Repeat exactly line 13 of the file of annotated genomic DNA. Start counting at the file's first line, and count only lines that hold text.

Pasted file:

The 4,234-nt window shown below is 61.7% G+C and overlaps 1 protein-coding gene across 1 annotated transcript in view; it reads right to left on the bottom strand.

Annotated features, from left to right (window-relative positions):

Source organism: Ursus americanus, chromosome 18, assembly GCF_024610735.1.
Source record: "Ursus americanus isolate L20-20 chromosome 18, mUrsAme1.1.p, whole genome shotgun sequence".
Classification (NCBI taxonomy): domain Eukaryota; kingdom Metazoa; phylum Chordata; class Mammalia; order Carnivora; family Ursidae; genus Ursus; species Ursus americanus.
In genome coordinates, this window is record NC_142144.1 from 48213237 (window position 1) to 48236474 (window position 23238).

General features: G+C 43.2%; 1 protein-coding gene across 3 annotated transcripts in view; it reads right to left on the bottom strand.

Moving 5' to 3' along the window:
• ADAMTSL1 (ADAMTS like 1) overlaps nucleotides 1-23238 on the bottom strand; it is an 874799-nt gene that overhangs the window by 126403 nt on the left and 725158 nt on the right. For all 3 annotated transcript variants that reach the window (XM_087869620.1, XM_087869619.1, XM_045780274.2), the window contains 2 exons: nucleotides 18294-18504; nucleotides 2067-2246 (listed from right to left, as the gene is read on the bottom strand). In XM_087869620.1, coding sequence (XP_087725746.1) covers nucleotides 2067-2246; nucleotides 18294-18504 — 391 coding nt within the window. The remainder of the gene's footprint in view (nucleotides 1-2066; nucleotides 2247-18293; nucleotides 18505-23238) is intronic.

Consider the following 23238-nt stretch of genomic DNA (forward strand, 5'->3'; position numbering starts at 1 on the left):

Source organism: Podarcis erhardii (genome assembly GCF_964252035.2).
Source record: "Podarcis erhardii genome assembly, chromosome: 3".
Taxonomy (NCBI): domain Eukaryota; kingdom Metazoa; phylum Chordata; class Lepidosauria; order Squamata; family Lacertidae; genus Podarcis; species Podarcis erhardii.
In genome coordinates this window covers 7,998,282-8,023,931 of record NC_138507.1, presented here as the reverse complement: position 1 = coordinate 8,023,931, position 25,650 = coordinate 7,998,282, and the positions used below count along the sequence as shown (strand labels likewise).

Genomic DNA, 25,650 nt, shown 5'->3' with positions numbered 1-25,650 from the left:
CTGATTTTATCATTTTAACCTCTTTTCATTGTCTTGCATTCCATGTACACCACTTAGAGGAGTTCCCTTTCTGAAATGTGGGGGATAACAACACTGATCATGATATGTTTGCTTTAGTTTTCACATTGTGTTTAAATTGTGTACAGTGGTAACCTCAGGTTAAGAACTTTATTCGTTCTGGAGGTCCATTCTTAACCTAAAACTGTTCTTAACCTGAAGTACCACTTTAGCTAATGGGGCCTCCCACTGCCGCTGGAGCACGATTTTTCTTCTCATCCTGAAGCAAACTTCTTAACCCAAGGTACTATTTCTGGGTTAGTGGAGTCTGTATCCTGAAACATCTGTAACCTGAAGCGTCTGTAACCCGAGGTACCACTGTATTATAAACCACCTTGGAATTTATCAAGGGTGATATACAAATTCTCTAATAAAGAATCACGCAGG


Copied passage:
Taxonomy (NCBI): domain Eukaryota; kingdom Metazoa; phylum Chordata; class Lepidosauria; order Squamata; family Lacertidae; genus Podarcis; species Podarcis erhardii.